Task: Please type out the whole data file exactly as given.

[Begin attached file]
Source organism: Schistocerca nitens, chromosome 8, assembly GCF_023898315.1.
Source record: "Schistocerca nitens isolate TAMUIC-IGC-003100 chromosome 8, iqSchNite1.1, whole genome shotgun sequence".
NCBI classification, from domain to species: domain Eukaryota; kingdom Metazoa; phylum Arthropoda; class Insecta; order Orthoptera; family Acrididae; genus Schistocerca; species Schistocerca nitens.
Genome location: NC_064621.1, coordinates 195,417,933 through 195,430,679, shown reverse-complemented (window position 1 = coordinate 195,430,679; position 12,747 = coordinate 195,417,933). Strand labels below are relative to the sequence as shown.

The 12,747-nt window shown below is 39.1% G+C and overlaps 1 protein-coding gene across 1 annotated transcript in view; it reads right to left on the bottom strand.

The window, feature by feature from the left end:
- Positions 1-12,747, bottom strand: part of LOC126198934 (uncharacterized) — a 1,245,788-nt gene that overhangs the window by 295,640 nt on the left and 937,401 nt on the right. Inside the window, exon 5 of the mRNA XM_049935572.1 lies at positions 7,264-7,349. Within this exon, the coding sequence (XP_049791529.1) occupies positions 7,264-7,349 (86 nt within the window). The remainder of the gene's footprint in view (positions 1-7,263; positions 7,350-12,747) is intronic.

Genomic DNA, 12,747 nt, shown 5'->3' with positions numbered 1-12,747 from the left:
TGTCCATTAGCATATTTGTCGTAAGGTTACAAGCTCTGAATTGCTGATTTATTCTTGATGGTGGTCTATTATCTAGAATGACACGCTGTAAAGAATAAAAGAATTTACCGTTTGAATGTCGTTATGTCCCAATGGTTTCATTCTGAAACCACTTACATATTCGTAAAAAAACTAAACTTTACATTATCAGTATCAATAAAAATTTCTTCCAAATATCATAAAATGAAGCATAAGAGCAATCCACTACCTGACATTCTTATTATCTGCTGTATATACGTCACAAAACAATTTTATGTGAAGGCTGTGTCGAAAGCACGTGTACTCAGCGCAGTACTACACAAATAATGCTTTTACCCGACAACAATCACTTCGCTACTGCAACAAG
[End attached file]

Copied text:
Source organism: Schistocerca nitens, chromosome 8, assembly GCF_023898315.1.
Source record: "Schistocerca nitens isolate TAMUIC-IGC-003100 chromosome 8, iqSchNite1.1, whole genome shotgun sequence".
NCBI classification, from domain to species: domain Eukaryota; kingdom Metazoa; phylum Arthropoda; class Insecta; order Orthoptera; family Acrididae; genus Schistocerca; species Schistocerca nitens.
Genome location: NC_064621.1, coordinates 195,417,933 through 195,430,679, shown reverse-complemented (window position 1 = coordinate 195,430,679; position 12,747 = coordinate 195,417,933). Strand labels below are relative to the sequence as shown.

The 12,747-nt window shown below is 39.1% G+C and overlaps 1 protein-coding gene across 1 annotated transcript in view; it reads right to left on the bottom strand.

The window, feature by feature from the left end:
- Positions 1-12,747, bottom strand: part of LOC126198934 (uncharacterized) — a 1,245,788-nt gene that overhangs the window by 295,640 nt on the left and 937,401 nt on the right. Inside the window, exon 5 of the mRNA XM_049935572.1 lies at positions 7,264-7,349. Within this exon, the coding sequence (XP_049791529.1) occupies positions 7,264-7,349 (86 nt within the window). The remainder of the gene's footprint in view (positions 1-7,263; positions 7,350-12,747) is intronic.

Genomic DNA, 12,747 nt, shown 5'->3' with positions numbered 1-12,747 from the left:
TGTCCATTAGCATATTTGTCGTAAGGTTACAAGCTCTGAATTGCTGATTTATTCTTGATGGTGGTCTATTATCTAGAATGACACGCTGTAAAGAATAAAAGAATTTACCGTTTGAATGTCGTTATGTCCCAATGGTTTCATTCTGAAACCACTTACATATTCGTAAAAAAACTAAACTTTACATTATCAGTATCAATAAAAATTTCTTCCAAATATCATAAAATGAAGCATAAGAGCAATCCACTACCTGACATTCTTATTATCTGCTGTATATACGTCACAAAACAATTTTATGTGAAGGCTGTGTCGAAAGCACGTGTACTCAGCGCAGTACTACACAAATAATGCTTTTACCCGACAACAATCACTTCGCTACTGCAACAAG